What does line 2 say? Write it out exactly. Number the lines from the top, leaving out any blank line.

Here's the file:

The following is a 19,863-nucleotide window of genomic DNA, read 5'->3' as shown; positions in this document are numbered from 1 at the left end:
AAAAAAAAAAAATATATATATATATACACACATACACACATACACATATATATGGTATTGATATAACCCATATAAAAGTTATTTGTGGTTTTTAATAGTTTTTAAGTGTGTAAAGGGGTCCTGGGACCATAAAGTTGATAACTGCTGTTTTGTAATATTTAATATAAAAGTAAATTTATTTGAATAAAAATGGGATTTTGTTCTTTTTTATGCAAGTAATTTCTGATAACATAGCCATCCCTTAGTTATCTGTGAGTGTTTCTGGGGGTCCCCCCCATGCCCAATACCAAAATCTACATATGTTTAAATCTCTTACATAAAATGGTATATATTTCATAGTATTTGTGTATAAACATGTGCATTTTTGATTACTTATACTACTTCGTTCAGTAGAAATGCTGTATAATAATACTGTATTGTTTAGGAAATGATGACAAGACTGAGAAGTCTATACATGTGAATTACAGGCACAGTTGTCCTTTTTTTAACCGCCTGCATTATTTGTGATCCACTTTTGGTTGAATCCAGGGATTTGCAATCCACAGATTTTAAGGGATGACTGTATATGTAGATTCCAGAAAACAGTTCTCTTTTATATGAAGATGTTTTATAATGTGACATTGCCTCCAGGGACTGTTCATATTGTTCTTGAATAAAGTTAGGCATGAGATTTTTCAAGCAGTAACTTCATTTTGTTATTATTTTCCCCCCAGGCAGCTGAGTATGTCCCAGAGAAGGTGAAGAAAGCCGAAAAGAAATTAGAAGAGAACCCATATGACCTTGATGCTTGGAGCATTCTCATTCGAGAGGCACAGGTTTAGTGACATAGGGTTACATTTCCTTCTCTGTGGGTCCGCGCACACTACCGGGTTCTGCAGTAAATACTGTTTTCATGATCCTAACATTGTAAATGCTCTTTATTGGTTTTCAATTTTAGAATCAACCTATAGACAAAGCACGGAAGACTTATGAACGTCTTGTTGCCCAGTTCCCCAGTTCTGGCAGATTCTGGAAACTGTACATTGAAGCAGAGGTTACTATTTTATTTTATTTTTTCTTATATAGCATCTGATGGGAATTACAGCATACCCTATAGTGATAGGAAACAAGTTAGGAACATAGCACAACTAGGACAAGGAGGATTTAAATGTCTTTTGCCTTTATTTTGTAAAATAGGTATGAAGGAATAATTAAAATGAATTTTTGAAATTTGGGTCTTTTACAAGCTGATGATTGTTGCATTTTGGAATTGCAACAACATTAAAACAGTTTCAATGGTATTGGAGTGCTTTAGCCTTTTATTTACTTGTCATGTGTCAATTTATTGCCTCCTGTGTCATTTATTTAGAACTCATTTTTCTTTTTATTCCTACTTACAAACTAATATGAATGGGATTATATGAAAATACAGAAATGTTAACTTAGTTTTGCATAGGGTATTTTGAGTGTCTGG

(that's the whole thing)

AAAAAAAAAAAATATATATATATATACACACATACACACATACACATATATATGGTATTGATATAACCCATATAAAAGTTATTTGTGGTTTTTAATAGTTTTTAAGTGTGTAAAGGGGTCCTGGGACCATAAAGTTGATAACTGCTGTTTTGTAATATTTAATATAAAAGTAAATTTATTTGAATAAAAATGGGATTTTGTTCTTTTTTATGCAAGTAATTTCTGATAACATAGCCATCCCTTAGTTATCTGTGAGTGTTTCTGGGGGTCCCCCCCATGCCCAATACCAAAATCTACATATGTTTAAATCTCTTACATAAAATGGTATATATTTCATAGTATTTGTGTATAAACATGTGCATTTTTGATTACTTATACTACTTCGTTCAGTAGAAATGCTGTATAATAATACTGTATTGTTTAGGAAATGATGACAAGACTGAGAAGTCTATACATGTGAATTACAGGCACAGTTGTCCTTTTTTTAACCGCCTGCATTATTTGTGATCCACTTTTGGTTGAATCCAGGGATTTGCAATCCACAGATTTTAAGGGATGACTGTATATGTAGATTCCAGAAAACAGTTCTCTTTTATATGAAGATGTTTTATAATGTGACATTGCCTCCAGGGACTGTTCATATTGTTCTTGAATAAAGTTAGGCATGAGATTTTTCAAGCAGTAACTTCATTTTGTTATTATTTTCCCCCCAGGCAGCTGAGTATGTCCCAGAGAAGGTGAAGAAAGCCGAAAAGAAATTAGAAGAGAACCCATATGACCTTGATGCTTGGAGCATTCTCATTCGAGAGGCACAGGTTTAGTGACATAGGGTTACATTTCCTTCTCTGTGGGTCCGCGCACACTACCGGGTTCTGCAGTAAATACTGTTTTCATGATCCTAACATTGTAAATGCTCTTTATTGGTTTTCAATTTTAGAATCAACCTATAGACAAAGCACGGAAGACTTATGAACGTCTTGTTGCCCAGTTCCCCAGTTCTGGCAGATTCTGGAAACTGTACATTGAAGCAGAGGTTACTATTTTATTTTATTTTTTCTTATATAGCATCTGATGGGAATTACAGCATACCCTATAGTGATAGGAAACAAGTTAGGAACATAGCACAACTAGGACAAGGAGGATTTAAATGTCTTTTGCCTTTATTTTGTAAAATAGGTATGAAGGAATAATTAAAATGAATTTTTGAAATTTGGGTCTTTTACAAGCTGATGATTGTTGCATTTTGGAATTGCAACAACATTAAAACAGTTTCAATGGTATTGGAGTGCTTTAGCCTTTTATTTACTTGTCATGTGTCAATTTATTGCCTCCTGTGTCATTTATTTAGAACTCATTTTTCTTTTTATTCCTACTTACAAACTAATATGAATGGGATTATATGAAAATACAGAAATGTTAACTTAGTTTTGCATAGGGTATTTTGAGTGTCTGG